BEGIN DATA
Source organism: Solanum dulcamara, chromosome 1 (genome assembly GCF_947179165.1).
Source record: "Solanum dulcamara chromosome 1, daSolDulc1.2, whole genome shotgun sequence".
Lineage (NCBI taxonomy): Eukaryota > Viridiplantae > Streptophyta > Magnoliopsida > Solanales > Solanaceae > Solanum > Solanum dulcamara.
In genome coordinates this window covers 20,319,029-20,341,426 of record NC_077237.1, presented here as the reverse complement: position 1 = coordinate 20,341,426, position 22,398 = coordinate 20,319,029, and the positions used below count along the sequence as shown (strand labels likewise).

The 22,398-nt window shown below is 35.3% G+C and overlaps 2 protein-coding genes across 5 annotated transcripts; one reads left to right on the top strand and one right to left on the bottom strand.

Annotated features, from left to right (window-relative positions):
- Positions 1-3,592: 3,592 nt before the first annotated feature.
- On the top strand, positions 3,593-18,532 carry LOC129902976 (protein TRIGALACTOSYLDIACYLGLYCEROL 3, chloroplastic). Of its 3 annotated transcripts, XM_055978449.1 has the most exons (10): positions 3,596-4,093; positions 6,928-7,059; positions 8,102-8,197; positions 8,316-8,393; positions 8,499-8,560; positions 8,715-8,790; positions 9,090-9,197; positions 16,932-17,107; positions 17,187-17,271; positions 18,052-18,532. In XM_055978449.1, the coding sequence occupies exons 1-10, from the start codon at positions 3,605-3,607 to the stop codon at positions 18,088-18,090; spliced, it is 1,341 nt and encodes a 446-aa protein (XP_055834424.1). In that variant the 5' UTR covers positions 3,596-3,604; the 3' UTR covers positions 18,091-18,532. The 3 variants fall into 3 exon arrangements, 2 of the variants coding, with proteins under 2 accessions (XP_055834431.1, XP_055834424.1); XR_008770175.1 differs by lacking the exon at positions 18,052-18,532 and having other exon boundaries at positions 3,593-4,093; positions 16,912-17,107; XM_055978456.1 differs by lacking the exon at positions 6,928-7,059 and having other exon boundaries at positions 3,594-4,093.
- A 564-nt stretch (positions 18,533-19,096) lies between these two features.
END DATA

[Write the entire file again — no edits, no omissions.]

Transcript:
Source organism: Solanum dulcamara, chromosome 1 (genome assembly GCF_947179165.1).
Source record: "Solanum dulcamara chromosome 1, daSolDulc1.2, whole genome shotgun sequence".
Lineage (NCBI taxonomy): Eukaryota > Viridiplantae > Streptophyta > Magnoliopsida > Solanales > Solanaceae > Solanum > Solanum dulcamara.
In genome coordinates this window covers 20,319,029-20,341,426 of record NC_077237.1, presented here as the reverse complement: position 1 = coordinate 20,341,426, position 22,398 = coordinate 20,319,029, and the positions used below count along the sequence as shown (strand labels likewise).

The 22,398-nt window shown below is 35.3% G+C and overlaps 2 protein-coding genes across 5 annotated transcripts; one reads left to right on the top strand and one right to left on the bottom strand.

Annotated features, from left to right (window-relative positions):
- Positions 1-3,592: 3,592 nt before the first annotated feature.
- On the top strand, positions 3,593-18,532 carry LOC129902976 (protein TRIGALACTOSYLDIACYLGLYCEROL 3, chloroplastic). Of its 3 annotated transcripts, XM_055978449.1 has the most exons (10): positions 3,596-4,093; positions 6,928-7,059; positions 8,102-8,197; positions 8,316-8,393; positions 8,499-8,560; positions 8,715-8,790; positions 9,090-9,197; positions 16,932-17,107; positions 17,187-17,271; positions 18,052-18,532. In XM_055978449.1, the coding sequence occupies exons 1-10, from the start codon at positions 3,605-3,607 to the stop codon at positions 18,088-18,090; spliced, it is 1,341 nt and encodes a 446-aa protein (XP_055834424.1). In that variant the 5' UTR covers positions 3,596-3,604; the 3' UTR covers positions 18,091-18,532. The 3 variants fall into 3 exon arrangements, 2 of the variants coding, with proteins under 2 accessions (XP_055834431.1, XP_055834424.1); XR_008770175.1 differs by lacking the exon at positions 18,052-18,532 and having other exon boundaries at positions 3,593-4,093; positions 16,912-17,107; XM_055978456.1 differs by lacking the exon at positions 6,928-7,059 and having other exon boundaries at positions 3,594-4,093.
- A 564-nt stretch (positions 18,533-19,096) lies between these two features.